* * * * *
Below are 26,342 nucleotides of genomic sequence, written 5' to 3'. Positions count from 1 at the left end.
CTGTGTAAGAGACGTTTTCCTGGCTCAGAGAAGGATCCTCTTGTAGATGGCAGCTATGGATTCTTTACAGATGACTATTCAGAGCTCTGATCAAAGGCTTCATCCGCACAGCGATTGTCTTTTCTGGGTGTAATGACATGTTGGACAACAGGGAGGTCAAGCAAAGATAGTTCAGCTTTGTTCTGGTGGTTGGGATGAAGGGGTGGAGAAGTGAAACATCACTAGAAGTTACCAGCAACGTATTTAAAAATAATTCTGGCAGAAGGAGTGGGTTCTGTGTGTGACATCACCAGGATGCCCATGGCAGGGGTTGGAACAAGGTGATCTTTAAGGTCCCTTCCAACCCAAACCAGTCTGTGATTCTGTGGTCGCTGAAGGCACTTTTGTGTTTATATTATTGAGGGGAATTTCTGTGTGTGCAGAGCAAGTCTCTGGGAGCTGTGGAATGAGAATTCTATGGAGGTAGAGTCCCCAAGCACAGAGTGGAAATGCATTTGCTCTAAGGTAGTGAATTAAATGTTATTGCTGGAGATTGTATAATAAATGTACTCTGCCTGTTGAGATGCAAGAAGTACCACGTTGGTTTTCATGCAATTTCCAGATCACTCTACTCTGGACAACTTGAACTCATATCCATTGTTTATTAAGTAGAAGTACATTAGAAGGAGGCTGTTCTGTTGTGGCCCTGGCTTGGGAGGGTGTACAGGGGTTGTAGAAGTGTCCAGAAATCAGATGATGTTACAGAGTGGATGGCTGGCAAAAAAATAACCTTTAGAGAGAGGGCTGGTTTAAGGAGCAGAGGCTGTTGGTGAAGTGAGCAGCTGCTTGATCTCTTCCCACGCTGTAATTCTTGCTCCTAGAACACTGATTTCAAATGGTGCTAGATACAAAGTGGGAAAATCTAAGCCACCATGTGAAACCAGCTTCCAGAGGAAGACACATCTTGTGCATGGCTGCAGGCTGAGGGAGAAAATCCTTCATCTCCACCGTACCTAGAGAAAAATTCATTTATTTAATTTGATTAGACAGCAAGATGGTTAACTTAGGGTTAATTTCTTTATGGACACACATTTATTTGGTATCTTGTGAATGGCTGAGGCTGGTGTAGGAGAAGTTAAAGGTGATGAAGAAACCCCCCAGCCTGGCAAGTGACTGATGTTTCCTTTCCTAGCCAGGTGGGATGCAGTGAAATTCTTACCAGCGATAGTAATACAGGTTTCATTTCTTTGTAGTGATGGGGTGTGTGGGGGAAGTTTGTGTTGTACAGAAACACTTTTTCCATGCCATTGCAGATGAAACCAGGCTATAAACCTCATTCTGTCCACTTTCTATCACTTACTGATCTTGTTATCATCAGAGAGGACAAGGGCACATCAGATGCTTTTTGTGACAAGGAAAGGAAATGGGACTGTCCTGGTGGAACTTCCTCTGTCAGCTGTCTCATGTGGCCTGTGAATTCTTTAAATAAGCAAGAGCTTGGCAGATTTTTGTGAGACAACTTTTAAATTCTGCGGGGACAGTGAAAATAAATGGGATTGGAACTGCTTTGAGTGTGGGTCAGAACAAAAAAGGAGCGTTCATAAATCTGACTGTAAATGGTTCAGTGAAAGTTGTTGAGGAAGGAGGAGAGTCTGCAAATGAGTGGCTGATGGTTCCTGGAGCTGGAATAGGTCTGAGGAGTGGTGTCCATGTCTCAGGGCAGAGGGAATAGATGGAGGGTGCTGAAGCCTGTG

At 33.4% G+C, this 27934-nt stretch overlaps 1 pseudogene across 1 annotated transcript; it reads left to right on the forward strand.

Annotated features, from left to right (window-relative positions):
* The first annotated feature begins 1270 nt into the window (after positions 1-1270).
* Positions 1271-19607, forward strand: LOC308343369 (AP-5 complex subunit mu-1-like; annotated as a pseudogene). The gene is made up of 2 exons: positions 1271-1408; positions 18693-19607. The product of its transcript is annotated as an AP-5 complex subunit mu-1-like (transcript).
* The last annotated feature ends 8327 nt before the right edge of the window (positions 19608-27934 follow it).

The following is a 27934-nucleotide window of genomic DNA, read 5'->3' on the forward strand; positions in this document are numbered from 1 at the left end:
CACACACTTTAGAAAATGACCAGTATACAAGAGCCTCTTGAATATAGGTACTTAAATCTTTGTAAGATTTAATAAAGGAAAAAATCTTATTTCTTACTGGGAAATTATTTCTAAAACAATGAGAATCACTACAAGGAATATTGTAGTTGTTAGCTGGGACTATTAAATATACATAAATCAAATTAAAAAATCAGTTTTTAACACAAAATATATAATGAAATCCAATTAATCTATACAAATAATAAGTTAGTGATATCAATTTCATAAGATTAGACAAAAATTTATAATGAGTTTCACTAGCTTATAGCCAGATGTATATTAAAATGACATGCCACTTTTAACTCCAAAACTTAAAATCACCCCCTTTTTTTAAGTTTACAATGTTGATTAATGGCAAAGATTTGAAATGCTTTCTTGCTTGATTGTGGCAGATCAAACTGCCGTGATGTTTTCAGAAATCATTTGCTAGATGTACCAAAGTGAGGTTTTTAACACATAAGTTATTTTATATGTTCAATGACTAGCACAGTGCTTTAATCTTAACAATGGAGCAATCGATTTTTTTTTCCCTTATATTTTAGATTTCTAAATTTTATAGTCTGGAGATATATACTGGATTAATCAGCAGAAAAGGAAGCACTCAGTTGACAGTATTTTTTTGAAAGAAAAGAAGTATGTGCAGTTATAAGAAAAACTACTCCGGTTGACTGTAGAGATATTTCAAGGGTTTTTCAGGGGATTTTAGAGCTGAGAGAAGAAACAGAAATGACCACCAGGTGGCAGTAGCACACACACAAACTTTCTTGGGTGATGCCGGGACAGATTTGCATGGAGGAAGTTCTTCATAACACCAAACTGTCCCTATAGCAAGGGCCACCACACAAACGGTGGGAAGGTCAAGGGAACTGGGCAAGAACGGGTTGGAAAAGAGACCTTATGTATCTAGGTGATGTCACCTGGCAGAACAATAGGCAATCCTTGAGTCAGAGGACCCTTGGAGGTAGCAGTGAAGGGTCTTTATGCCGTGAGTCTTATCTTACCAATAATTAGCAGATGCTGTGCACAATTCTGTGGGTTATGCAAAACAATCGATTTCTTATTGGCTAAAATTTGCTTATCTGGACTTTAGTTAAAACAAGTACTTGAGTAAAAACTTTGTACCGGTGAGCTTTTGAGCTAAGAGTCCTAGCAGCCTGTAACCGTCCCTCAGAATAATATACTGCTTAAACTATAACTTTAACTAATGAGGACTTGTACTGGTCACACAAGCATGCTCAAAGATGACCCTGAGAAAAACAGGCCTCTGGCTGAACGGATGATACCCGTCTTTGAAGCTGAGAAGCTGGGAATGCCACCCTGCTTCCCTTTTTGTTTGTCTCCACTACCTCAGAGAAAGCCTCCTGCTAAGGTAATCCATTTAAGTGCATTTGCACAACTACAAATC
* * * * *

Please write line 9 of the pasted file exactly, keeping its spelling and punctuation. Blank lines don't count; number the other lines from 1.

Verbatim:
CACACACTTTAGAAAATGACCAGTATACAAGAGCCTCTTGAATATAGGTACTTAAATCTTTGTAAGATTTAATAAAGGAAAAAATCTTATTTCTTACTGGGAAATTATTTCTAAAACAATGAGAATCACTACAAGGAATATTGTAGTTGTTAGCTGGGACTATTAAATATACATAAATCAAATTAAAAAATCAGTTTTTAACACAAAATATATAATGAAATCCAATTAATCTATACAAATAATAAGTTAGTGATATCAATTTCATAAGATTAGACAAAAATTTATAATGAGTTTCACTAGCTTATAGCCAGATGTATATTAAAATGACATGCCACTTTTAACTCCAAAACTTAAAATCACCCCCTTTTTTTAAGTTTACAATGTTGATTAATGGCAAAGATTTGAAATGCTTTCTTGCTTGATTGTGGCAGATCAAACTGCCGTGATGTTTTCAGAAATCATTTGCTAGATGTACCAAAGTGAGGTTTTTAACACATAAGTTATTTTATATGTTCAATGACTAGCACAGTGCTTTAATCTTAACAATGGAGCAATCGATTTTTTTTTCCCTTATATTTTAGATTTCTAAATTTTATAGTCTGGAGATATATACTGGATTAATCAGCAGAAAAGGAAGCACTCAGTTGACAGTATTTTTTTGAAAGAAAAGAAGTATGTGCAGTTATAAGAAAAACTACTCCGGTTGACTGTAGAGATATTTCAAGGGTTTTTCAGGGGATTTTAGAGCTGAGAGAAGAAACAGAAATGACCACCAGGTGGCAGTAGCACACACACAAACTTTCTTGGGTGATGCCGGGACAGATTTGCATGGAGGAAGTTCTTCATAACACCAAACTGTCCCTATAGCAAGGGCCACCACACAAACGGTGGGAAGGTCAAGGGAACTGGGCAAGAACGGGTTGGAAAAGAGACCTTATGTATCTAGGTGATGTCACCTGGCAGAACAATAGGCAATCCTTGAGTCAGAGGACCCTTGGAGGTAGCAGTGAAGGGTCTTTATGCCGTGAGTCTTATCTTACCAATAATTAGCAGATGCTGTGCACAATTCTGTGGGTTATGCAAAACAATCGATTTCTTATTGGCTAAAATTTGCTTATCTGGACTTTAGTTAAAACAAGTACTTGAGTAAAAACTTTGTACCGGTGAGCTTTTGAGCTAAGAGTCCTAGCAGCCTGTAACCGTCCCTCAGAATAATATACTGCTTAAACTATAACTTTAACTAATGAGGACTTGTACTGGTCACACAAGCATGCTCAAAGATGACCCTGAGAAAAACAGGCCTCTGGCTGAACGGATGATACCCGTCTTTGAAGCTGAGAAGCTGGGAATGCCACCCTGCTTCCCTTTTTGTTTGTCTCCACTACCTCAGAGAAAGCCTCCTGCTAAGGTAATCCATTTAAGTGCATTTGCACAACTACAAATC